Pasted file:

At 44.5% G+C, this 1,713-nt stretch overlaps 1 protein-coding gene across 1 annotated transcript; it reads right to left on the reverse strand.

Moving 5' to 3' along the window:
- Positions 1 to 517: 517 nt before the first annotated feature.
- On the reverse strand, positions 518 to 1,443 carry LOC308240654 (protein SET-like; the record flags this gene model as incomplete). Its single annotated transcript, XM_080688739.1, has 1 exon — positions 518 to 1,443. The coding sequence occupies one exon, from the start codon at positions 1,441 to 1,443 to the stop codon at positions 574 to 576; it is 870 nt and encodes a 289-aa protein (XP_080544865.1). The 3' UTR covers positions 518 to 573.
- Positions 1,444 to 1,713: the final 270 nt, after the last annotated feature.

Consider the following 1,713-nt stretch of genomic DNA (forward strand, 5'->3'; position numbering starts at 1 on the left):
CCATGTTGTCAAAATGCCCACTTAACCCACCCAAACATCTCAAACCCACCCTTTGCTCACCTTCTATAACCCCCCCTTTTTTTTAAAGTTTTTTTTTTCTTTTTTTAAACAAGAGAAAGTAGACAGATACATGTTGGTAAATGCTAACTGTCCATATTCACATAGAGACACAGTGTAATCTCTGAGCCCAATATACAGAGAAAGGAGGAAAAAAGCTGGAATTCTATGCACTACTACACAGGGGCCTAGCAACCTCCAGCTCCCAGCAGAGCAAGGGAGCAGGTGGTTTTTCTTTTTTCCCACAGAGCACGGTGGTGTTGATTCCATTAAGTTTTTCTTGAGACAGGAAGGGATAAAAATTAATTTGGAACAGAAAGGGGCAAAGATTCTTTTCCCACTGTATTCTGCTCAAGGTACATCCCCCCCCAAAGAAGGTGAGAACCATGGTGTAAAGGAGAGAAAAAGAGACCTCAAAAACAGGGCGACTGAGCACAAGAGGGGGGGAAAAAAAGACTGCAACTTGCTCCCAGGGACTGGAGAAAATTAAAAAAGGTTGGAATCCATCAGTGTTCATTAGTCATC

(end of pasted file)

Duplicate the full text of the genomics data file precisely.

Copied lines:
At 44.5% G+C, this 1,713-nt stretch overlaps 1 protein-coding gene across 1 annotated transcript; it reads right to left on the reverse strand.

Moving 5' to 3' along the window:
- Positions 1 to 517: 517 nt before the first annotated feature.
- On the reverse strand, positions 518 to 1,443 carry LOC308240654 (protein SET-like; the record flags this gene model as incomplete). Its single annotated transcript, XM_080688739.1, has 1 exon — positions 518 to 1,443. The coding sequence occupies one exon, from the start codon at positions 1,441 to 1,443 to the stop codon at positions 574 to 576; it is 870 nt and encodes a 289-aa protein (XP_080544865.1). The 3' UTR covers positions 518 to 573.
- Positions 1,444 to 1,713: the final 270 nt, after the last annotated feature.

Consider the following 1,713-nt stretch of genomic DNA (forward strand, 5'->3'; position numbering starts at 1 on the left):
CCATGTTGTCAAAATGCCCACTTAACCCACCCAAACATCTCAAACCCACCCTTTGCTCACCTTCTATAACCCCCCCTTTTTTTTAAAGTTTTTTTTTTCTTTTTTTAAACAAGAGAAAGTAGACAGATACATGTTGGTAAATGCTAACTGTCCATATTCACATAGAGACACAGTGTAATCTCTGAGCCCAATATACAGAGAAAGGAGGAAAAAAGCTGGAATTCTATGCACTACTACACAGGGGCCTAGCAACCTCCAGCTCCCAGCAGAGCAAGGGAGCAGGTGGTTTTTCTTTTTTCCCACAGAGCACGGTGGTGTTGATTCCATTAAGTTTTTCTTGAGACAGGAAGGGATAAAAATTAATTTGGAACAGAAAGGGGCAAAGATTCTTTTCCCACTGTATTCTGCTCAAGGTACATCCCCCCCCAAAGAAGGTGAGAACCATGGTGTAAAGGAGAGAAAAAGAGACCTCAAAAACAGGGCGACTGAGCACAAGAGGGGGGGAAAAAAAGACTGCAACTTGCTCCCAGGGACTGGAGAAAATTAAAAAAGGTTGGAATCCATCAGTGTTCATTAGTCATC